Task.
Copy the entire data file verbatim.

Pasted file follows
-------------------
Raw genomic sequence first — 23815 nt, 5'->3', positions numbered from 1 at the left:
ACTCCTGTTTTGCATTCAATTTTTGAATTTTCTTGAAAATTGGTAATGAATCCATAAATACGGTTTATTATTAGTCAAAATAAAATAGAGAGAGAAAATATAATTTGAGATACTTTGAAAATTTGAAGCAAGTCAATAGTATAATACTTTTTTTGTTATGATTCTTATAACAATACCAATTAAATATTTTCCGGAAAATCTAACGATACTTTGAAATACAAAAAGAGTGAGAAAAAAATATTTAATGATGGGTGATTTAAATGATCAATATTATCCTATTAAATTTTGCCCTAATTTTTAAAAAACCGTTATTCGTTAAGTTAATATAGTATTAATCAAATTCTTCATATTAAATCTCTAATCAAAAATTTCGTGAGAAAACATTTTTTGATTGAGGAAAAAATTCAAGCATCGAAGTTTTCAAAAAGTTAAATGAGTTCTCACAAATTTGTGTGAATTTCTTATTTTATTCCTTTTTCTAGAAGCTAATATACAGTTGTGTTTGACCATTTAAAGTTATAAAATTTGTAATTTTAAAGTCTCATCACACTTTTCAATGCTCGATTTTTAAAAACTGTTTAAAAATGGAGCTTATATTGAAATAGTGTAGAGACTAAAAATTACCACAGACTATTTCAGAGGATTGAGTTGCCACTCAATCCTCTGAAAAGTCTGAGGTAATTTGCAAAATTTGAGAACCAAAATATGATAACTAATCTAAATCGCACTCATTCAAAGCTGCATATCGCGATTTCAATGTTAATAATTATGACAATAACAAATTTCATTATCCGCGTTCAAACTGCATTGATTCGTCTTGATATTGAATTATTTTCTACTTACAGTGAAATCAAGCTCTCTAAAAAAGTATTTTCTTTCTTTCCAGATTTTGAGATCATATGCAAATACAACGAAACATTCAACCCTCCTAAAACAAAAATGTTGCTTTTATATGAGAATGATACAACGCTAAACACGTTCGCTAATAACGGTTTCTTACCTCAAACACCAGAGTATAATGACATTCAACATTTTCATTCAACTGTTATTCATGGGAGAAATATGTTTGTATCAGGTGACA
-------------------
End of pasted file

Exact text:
Raw genomic sequence first — 23815 nt, 5'->3', positions numbered from 1 at the left:
ACTCCTGTTTTGCATTCAATTTTTGAATTTTCTTGAAAATTGGTAATGAATCCATAAATACGGTTTATTATTAGTCAAAATAAAATAGAGAGAGAAAATATAATTTGAGATACTTTGAAAATTTGAAGCAAGTCAATAGTATAATACTTTTTTTGTTATGATTCTTATAACAATACCAATTAAATATTTTCCGGAAAATCTAACGATACTTTGAAATACAAAAAGAGTGAGAAAAAAATATTTAATGATGGGTGATTTAAATGATCAATATTATCCTATTAAATTTTGCCCTAATTTTTAAAAAACCGTTATTCGTTAAGTTAATATAGTATTAATCAAATTCTTCATATTAAATCTCTAATCAAAAATTTCGTGAGAAAACATTTTTTGATTGAGGAAAAAATTCAAGCATCGAAGTTTTCAAAAAGTTAAATGAGTTCTCACAAATTTGTGTGAATTTCTTATTTTATTCCTTTTTCTAGAAGCTAATATACAGTTGTGTTTGACCATTTAAAGTTATAAAATTTGTAATTTTAAAGTCTCATCACACTTTTCAATGCTCGATTTTTAAAAACTGTTTAAAAATGGAGCTTATATTGAAATAGTGTAGAGACTAAAAATTACCACAGACTATTTCAGAGGATTGAGTTGCCACTCAATCCTCTGAAAAGTCTGAGGTAATTTGCAAAATTTGAGAACCAAAATATGATAACTAATCTAAATCGCACTCATTCAAAGCTGCATATCGCGATTTCAATGTTAATAATTATGACAATAACAAATTTCATTATCCGCGTTCAAACTGCATTGATTCGTCTTGATATTGAATTATTTTCTACTTACAGTGAAATCAAGCTCTCTAAAAAAGTATTTTCTTTCTTTCCAGATTTTGAGATCATATGCAAATACAACGAAACATTCAACCCTCCTAAAACAAAAATGTTGCTTTTATATGAGAATGATACAACGCTAAACACGTTCGCTAATAACGGTTTCTTACCTCAAACACCAGAGTATAATGACATTCAACATTTTCATTCAACTGTTATTCATGGGAGAAATATGTTTGTATCAGGTGACA